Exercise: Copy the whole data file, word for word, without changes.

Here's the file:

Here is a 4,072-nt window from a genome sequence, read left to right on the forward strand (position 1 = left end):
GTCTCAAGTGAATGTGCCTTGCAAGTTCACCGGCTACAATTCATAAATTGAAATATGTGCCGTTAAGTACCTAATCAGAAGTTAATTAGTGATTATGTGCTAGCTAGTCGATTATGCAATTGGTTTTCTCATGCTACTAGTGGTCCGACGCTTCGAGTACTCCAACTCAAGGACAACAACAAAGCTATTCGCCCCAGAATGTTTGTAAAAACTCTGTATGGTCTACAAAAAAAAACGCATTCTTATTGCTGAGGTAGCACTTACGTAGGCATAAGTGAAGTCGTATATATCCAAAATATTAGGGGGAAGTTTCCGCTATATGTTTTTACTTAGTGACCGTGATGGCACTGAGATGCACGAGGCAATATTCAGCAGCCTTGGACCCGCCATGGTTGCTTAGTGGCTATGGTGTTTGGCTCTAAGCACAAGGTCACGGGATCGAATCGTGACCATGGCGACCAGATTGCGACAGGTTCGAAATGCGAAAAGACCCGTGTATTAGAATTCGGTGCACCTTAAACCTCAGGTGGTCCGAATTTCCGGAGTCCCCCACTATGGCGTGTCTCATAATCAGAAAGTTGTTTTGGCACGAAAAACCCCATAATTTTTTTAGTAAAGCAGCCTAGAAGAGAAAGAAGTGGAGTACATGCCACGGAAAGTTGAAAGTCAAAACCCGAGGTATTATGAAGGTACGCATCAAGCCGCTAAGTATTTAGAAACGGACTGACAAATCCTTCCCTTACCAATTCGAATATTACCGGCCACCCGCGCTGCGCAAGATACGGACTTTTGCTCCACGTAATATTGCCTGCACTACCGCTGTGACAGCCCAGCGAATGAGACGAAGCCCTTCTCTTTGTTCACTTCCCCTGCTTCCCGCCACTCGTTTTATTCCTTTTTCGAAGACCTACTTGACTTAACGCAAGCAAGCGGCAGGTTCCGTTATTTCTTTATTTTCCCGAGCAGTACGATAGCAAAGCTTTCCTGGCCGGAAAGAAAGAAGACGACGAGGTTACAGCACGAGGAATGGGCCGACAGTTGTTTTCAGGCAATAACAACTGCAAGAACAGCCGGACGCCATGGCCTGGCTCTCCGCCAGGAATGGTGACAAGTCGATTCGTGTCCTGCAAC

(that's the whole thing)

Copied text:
Here is a 4,072-nt window from a genome sequence, read left to right on the forward strand (position 1 = left end):
GTCTCAAGTGAATGTGCCTTGCAAGTTCACCGGCTACAATTCATAAATTGAAATATGTGCCGTTAAGTACCTAATCAGAAGTTAATTAGTGATTATGTGCTAGCTAGTCGATTATGCAATTGGTTTTCTCATGCTACTAGTGGTCCGACGCTTCGAGTACTCCAACTCAAGGACAACAACAAAGCTATTCGCCCCAGAATGTTTGTAAAAACTCTGTATGGTCTACAAAAAAAAACGCATTCTTATTGCTGAGGTAGCACTTACGTAGGCATAAGTGAAGTCGTATATATCCAAAATATTAGGGGGAAGTTTCCGCTATATGTTTTTACTTAGTGACCGTGATGGCACTGAGATGCACGAGGCAATATTCAGCAGCCTTGGACCCGCCATGGTTGCTTAGTGGCTATGGTGTTTGGCTCTAAGCACAAGGTCACGGGATCGAATCGTGACCATGGCGACCAGATTGCGACAGGTTCGAAATGCGAAAAGACCCGTGTATTAGAATTCGGTGCACCTTAAACCTCAGGTGGTCCGAATTTCCGGAGTCCCCCACTATGGCGTGTCTCATAATCAGAAAGTTGTTTTGGCACGAAAAACCCCATAATTTTTTTAGTAAAGCAGCCTAGAAGAGAAAGAAGTGGAGTACATGCCACGGAAAGTTGAAAGTCAAAACCCGAGGTATTATGAAGGTACGCATCAAGCCGCTAAGTATTTAGAAACGGACTGACAAATCCTTCCCTTACCAATTCGAATATTACCGGCCACCCGCGCTGCGCAAGATACGGACTTTTGCTCCACGTAATATTGCCTGCACTACCGCTGTGACAGCCCAGCGAATGAGACGAAGCCCTTCTCTTTGTTCACTTCCCCTGCTTCCCGCCACTCGTTTTATTCCTTTTTCGAAGACCTACTTGACTTAACGCAAGCAAGCGGCAGGTTCCGTTATTTCTTTATTTTCCCGAGCAGTACGATAGCAAAGCTTTCCTGGCCGGAAAGAAAGAAGACGACGAGGTTACAGCACGAGGAATGGGCCGACAGTTGTTTTCAGGCAATAACAACTGCAAGAACAGCCGGACGCCATGGCCTGGCTCTCCGCCAGGAATGGTGACAAGTCGATTCGTGTCCTGCAAC